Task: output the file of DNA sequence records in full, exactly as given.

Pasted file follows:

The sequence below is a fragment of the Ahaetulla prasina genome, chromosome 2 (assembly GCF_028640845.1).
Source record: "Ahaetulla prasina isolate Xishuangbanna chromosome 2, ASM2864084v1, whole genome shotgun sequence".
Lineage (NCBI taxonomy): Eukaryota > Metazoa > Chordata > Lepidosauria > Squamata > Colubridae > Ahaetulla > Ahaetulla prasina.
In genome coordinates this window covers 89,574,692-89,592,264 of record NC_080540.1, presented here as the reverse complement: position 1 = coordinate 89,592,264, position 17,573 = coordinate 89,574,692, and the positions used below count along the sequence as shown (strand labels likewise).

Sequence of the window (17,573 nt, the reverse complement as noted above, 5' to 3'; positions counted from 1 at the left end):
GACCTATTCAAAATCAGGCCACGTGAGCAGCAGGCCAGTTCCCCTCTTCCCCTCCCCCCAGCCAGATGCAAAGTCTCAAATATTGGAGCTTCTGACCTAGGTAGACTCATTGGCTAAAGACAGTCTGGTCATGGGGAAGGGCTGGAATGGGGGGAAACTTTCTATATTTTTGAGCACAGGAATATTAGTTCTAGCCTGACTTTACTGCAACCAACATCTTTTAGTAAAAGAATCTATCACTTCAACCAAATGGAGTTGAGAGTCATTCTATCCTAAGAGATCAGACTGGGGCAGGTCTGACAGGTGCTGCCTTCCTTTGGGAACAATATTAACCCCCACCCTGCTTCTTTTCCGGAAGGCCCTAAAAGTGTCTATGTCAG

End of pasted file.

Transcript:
The sequence below is a fragment of the Ahaetulla prasina genome, chromosome 2 (assembly GCF_028640845.1).
Source record: "Ahaetulla prasina isolate Xishuangbanna chromosome 2, ASM2864084v1, whole genome shotgun sequence".
Lineage (NCBI taxonomy): Eukaryota > Metazoa > Chordata > Lepidosauria > Squamata > Colubridae > Ahaetulla > Ahaetulla prasina.
In genome coordinates this window covers 89,574,692-89,592,264 of record NC_080540.1, presented here as the reverse complement: position 1 = coordinate 89,592,264, position 17,573 = coordinate 89,574,692, and the positions used below count along the sequence as shown (strand labels likewise).

Sequence of the window (17,573 nt, the reverse complement as noted above, 5' to 3'; positions counted from 1 at the left end):
GACCTATTCAAAATCAGGCCACGTGAGCAGCAGGCCAGTTCCCCTCTTCCCCTCCCCCCAGCCAGATGCAAAGTCTCAAATATTGGAGCTTCTGACCTAGGTAGACTCATTGGCTAAAGACAGTCTGGTCATGGGGAAGGGCTGGAATGGGGGGAAACTTTCTATATTTTTGAGCACAGGAATATTAGTTCTAGCCTGACTTTACTGCAACCAACATCTTTTAGTAAAAGAATCTATCACTTCAACCAAATGGAGTTGAGAGTCATTCTATCCTAAGAGATCAGACTGGGGCAGGTCTGACAGGTGCTGCCTTCCTTTGGGAACAATATTAACCCCCACCCTGCTTCTTTTCCGGAAGGCCCTAAAAGTGTCTATGTCAG